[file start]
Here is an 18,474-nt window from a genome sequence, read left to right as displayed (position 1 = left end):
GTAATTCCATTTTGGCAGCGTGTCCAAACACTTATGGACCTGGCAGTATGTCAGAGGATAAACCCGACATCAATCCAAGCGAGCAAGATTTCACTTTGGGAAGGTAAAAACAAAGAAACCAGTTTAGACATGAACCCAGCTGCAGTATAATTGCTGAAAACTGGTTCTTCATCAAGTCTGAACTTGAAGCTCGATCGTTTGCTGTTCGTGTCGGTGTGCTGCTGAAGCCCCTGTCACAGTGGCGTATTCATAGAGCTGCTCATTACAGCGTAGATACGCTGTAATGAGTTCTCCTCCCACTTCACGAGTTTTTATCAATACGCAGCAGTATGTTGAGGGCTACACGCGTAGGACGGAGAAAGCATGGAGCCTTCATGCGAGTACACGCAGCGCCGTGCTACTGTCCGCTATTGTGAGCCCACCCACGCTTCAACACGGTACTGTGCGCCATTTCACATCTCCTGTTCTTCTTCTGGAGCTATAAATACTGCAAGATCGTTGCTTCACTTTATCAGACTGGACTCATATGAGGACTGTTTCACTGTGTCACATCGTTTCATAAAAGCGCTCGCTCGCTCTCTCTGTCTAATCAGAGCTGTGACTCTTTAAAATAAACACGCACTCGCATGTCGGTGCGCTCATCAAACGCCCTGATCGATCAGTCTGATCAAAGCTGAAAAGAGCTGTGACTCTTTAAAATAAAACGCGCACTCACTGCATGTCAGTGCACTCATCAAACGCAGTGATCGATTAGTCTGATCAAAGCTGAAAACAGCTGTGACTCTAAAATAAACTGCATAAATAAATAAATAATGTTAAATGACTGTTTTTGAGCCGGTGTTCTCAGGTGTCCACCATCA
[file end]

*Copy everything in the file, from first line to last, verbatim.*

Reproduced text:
Here is an 18,474-nt window from a genome sequence, read left to right as displayed (position 1 = left end):
GTAATTCCATTTTGGCAGCGTGTCCAAACACTTATGGACCTGGCAGTATGTCAGAGGATAAACCCGACATCAATCCAAGCGAGCAAGATTTCACTTTGGGAAGGTAAAAACAAAGAAACCAGTTTAGACATGAACCCAGCTGCAGTATAATTGCTGAAAACTGGTTCTTCATCAAGTCTGAACTTGAAGCTCGATCGTTTGCTGTTCGTGTCGGTGTGCTGCTGAAGCCCCTGTCACAGTGGCGTATTCATAGAGCTGCTCATTACAGCGTAGATACGCTGTAATGAGTTCTCCTCCCACTTCACGAGTTTTTATCAATACGCAGCAGTATGTTGAGGGCTACACGCGTAGGACGGAGAAAGCATGGAGCCTTCATGCGAGTACACGCAGCGCCGTGCTACTGTCCGCTATTGTGAGCCCACCCACGCTTCAACACGGTACTGTGCGCCATTTCACATCTCCTGTTCTTCTTCTGGAGCTATAAATACTGCAAGATCGTTGCTTCACTTTATCAGACTGGACTCATATGAGGACTGTTTCACTGTGTCACATCGTTTCATAAAAGCGCTCGCTCGCTCTCTCTGTCTAATCAGAGCTGTGACTCTTTAAAATAAACACGCACTCGCATGTCGGTGCGCTCATCAAACGCCCTGATCGATCAGTCTGATCAAAGCTGAAAAGAGCTGTGACTCTTTAAAATAAAACGCGCACTCACTGCATGTCAGTGCACTCATCAAACGCAGTGATCGATTAGTCTGATCAAAGCTGAAAACAGCTGTGACTCTAAAATAAACTGCATAAATAAATAAATAATGTTAAATGACTGTTTTTGAGCCGGTGTTCTCAGGTGTCCACCATCA